Top 10 most commonly asked Questions
1. Does my child have to speak some of the language to go?
Absolutely not! With total immersion learning a language and the ability to communicate happens quickly. Going abroad with no language skills means there are no bad accents or habits to break.
2. Who should apply for an exchange?
We are looking for adventurous and curious children and teens between the ages of 8 to 17. Families must be open to host and welcome a new family member into their homes. We need well-rounded children who have good behavior and the desire to complete an exchange.
3. Is EFI. more than a language immersion program?
Yes! Our exchanges are about more than just learning a language. Exchanges are about the adventure, creating family bonds, and having lifelong relationships. Children on an exchange that are happy in their new surroundings and having fun will thrive and learn their new language effortlessly.
4. What about school?
Depending on the country and a host family’s preference, exchange students will go to either public or private schools. In France, Germany, and Spain enrolling a child in school is less complicated than in North America.
Most school boards in Canada require a reciprocal hosting agreement allowing for exchange students to attend school at no additional cost provided a Canadian student attends a foreign school. Please talk to Tabatha about how to get school board approval.
Schooling in the United States requires all exchange students to attend a S.E.V.I.S. vetted school. Contact Tiffany about these details.
5. We homeschool. Can my child still participate in an exchange?
Homeschoolers are welcome to apply for an exchange. The flexibility of lifestyle and academic choices make homeschooling a particularly good fit for exchanges. If you currently homeschool your children, you can plan to homeschool your exchange child while they are with you. Please note in the United States homeschooling foreign children is limited to stays less than 90 days.
6. Will my child be safe?
All families involved in our exchanges are interviewed, family reference checked, and have criminal background checks. We also ask schools to provide a report on the child before being accepted into the program. Nothing is more important to us than the safety of all children involved.
7. What do you mean by “total language immersion”?
After the first-week children do not hear, speak, or read their first language. They are not to bring books or electronics with them. Except for one 30-minute phone call home each week, they should be fully immersed in their new language. This method ensures very quick language acquisition and allows for the child to become part of the family and the community they have joined.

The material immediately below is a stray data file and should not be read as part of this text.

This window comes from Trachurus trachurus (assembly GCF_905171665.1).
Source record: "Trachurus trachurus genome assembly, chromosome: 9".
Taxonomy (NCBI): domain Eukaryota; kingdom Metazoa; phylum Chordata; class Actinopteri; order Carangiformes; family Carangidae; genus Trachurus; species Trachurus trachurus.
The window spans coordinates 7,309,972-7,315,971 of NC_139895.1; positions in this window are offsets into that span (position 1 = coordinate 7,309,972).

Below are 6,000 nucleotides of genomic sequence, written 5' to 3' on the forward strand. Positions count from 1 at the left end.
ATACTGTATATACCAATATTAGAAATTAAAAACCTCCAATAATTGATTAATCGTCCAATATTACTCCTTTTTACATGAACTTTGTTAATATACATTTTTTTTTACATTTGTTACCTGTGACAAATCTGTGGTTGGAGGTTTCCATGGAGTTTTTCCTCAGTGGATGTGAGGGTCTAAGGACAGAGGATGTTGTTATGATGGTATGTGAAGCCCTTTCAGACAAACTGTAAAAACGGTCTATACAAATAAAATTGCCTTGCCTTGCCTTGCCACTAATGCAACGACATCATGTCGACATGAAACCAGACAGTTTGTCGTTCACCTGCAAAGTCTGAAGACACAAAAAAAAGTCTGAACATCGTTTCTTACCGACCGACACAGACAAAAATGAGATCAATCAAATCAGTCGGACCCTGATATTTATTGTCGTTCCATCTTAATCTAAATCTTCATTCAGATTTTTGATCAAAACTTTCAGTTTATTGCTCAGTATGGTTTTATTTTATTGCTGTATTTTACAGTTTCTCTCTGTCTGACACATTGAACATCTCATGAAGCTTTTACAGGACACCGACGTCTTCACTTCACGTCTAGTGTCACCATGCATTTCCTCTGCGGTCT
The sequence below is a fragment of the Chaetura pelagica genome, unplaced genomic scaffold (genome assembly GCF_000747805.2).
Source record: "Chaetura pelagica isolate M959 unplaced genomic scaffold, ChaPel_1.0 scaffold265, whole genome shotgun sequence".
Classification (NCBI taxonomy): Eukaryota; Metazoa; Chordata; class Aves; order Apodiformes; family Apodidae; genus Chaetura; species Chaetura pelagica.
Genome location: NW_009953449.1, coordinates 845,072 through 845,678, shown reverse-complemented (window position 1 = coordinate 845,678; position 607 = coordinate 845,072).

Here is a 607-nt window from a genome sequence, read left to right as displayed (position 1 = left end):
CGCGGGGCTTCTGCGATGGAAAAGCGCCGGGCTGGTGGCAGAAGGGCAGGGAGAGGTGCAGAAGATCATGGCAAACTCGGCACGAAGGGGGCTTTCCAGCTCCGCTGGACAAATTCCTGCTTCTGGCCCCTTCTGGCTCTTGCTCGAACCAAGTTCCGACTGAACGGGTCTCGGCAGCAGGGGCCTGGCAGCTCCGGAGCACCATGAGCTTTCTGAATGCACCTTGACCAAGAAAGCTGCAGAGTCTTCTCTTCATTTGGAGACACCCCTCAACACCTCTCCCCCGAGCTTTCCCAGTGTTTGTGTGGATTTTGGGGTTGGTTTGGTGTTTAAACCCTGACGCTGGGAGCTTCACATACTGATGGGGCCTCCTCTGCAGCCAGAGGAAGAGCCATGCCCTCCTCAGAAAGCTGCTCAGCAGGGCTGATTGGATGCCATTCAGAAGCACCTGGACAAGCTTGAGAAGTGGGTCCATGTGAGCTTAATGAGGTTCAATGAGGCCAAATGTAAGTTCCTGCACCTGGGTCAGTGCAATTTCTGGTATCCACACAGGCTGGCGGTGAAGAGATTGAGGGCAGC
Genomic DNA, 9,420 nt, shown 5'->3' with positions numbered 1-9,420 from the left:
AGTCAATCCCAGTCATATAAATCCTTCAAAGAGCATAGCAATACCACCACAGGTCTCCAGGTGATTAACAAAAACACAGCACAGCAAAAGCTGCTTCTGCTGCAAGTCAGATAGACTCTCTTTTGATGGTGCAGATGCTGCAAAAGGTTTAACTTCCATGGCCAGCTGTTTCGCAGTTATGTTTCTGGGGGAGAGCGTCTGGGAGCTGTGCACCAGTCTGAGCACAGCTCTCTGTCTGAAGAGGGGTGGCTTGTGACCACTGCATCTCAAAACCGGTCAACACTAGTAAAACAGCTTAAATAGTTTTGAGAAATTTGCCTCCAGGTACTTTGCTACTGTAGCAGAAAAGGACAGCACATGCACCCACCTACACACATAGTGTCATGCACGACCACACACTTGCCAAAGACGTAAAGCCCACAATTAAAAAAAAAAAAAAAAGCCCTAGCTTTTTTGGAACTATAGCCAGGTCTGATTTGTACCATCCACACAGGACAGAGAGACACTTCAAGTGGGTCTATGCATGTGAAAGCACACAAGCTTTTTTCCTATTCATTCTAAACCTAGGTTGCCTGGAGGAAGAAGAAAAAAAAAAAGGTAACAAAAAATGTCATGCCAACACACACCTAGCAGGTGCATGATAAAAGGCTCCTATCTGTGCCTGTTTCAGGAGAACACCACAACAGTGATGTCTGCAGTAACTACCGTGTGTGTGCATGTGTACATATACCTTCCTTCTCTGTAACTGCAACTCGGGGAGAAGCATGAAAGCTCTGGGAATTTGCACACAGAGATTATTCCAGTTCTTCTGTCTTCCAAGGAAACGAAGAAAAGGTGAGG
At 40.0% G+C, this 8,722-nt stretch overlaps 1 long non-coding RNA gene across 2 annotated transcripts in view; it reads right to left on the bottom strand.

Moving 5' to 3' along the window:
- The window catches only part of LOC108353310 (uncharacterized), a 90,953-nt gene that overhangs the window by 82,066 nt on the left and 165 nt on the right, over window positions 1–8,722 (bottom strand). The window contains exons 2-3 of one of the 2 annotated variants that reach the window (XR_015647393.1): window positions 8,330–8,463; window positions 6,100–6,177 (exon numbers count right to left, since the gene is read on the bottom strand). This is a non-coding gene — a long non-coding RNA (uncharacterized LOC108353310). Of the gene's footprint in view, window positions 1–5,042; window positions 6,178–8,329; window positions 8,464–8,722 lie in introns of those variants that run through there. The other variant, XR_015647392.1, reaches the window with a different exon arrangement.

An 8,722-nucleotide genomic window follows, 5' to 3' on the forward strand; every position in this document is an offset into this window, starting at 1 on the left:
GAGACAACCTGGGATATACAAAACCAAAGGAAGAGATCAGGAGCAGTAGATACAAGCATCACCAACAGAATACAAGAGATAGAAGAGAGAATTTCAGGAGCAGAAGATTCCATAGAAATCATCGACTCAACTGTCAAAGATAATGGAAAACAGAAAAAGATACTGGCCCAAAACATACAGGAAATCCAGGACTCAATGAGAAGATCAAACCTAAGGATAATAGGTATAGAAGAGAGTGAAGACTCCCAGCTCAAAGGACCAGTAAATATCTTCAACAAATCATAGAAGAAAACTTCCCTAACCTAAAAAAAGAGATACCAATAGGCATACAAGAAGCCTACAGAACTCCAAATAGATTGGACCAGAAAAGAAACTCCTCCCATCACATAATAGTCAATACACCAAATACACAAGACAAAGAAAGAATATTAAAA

8. What about the negative reaction of family and friends?
Family and friends often mean well but they do not understand the exchange process, or may not share your enthusiasm for sending your child abroad. Many times family and friends need to witness your exchange before they realize just how amazing this opportunity is.
9. Can I visit them during their exchange?
No! Remember your child is on their adventure and we want them to be successful. Homesickness can occur at any time during the exchange and seeing a parent while on an exchange may cause them to be homesick. Parents are encouraged to pick children up at the end of an exchange and leave the rest of the exchange time dedicated solely to the child and their needs. There is something magical about seeing your child in their new life, speaking their new language, meeting their loving family, and letting your child be your personal tour guide!.
10. My child is so young, should I wait until they are older to do an exchange?
Studies have shown that the younger the child is the easier it can be to learn a new language. Children who are younger also may have fewer difficulties integrating into their new family, making new friends, and being part of a community. Younger children forget about time and live each day as it comes. This allows them to focus on the present and learn the language. Younger children also tend to learn a new language with little or no accent. However, if your child is motivated to do an exchange, they can do it at any age.
Camille (France) ~ "Try everything, you never know what you will like."
Katie (Canada) ~"Try your best and enjoy it while you can. You think an exchange is a long time but it is over before you know it."